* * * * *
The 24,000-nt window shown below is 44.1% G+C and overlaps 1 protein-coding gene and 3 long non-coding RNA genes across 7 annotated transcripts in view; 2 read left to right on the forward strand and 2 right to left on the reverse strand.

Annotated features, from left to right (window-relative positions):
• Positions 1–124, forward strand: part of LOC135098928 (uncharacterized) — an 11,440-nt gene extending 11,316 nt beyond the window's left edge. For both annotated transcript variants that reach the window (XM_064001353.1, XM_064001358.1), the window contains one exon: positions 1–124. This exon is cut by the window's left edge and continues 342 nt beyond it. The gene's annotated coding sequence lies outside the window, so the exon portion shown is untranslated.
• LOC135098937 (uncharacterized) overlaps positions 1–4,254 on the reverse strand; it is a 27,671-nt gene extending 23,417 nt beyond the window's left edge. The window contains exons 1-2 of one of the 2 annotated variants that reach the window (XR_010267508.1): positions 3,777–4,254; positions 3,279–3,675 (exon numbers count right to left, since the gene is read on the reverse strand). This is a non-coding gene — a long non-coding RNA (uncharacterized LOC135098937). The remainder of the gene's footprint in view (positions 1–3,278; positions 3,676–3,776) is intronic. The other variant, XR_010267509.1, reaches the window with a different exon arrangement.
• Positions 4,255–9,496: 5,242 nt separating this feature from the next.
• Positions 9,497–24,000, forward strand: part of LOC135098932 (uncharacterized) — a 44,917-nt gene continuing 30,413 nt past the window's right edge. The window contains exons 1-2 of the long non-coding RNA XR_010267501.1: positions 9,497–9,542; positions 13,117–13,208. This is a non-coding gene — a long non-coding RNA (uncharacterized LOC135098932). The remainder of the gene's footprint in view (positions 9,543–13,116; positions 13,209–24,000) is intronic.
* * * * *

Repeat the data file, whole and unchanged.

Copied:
The 24,000-nt window shown below is 44.1% G+C and overlaps 1 protein-coding gene and 3 long non-coding RNA genes across 7 annotated transcripts in view; 2 read left to right on the forward strand and 2 right to left on the reverse strand.

Annotated features, from left to right (window-relative positions):
• Positions 1–124, forward strand: part of LOC135098928 (uncharacterized) — an 11,440-nt gene extending 11,316 nt beyond the window's left edge. For both annotated transcript variants that reach the window (XM_064001353.1, XM_064001358.1), the window contains one exon: positions 1–124. This exon is cut by the window's left edge and continues 342 nt beyond it. The gene's annotated coding sequence lies outside the window, so the exon portion shown is untranslated.
• LOC135098937 (uncharacterized) overlaps positions 1–4,254 on the reverse strand; it is a 27,671-nt gene extending 23,417 nt beyond the window's left edge. The window contains exons 1-2 of one of the 2 annotated variants that reach the window (XR_010267508.1): positions 3,777–4,254; positions 3,279–3,675 (exon numbers count right to left, since the gene is read on the reverse strand). This is a non-coding gene — a long non-coding RNA (uncharacterized LOC135098937). The remainder of the gene's footprint in view (positions 1–3,278; positions 3,676–3,776) is intronic. The other variant, XR_010267509.1, reaches the window with a different exon arrangement.
• Positions 4,255–9,496: 5,242 nt separating this feature from the next.
• Positions 9,497–24,000, forward strand: part of LOC135098932 (uncharacterized) — a 44,917-nt gene continuing 30,413 nt past the window's right edge. The window contains exons 1-2 of the long non-coding RNA XR_010267501.1: positions 9,497–9,542; positions 13,117–13,208. This is a non-coding gene — a long non-coding RNA (uncharacterized LOC135098932). The remainder of the gene's footprint in view (positions 9,543–13,116; positions 13,209–24,000) is intronic.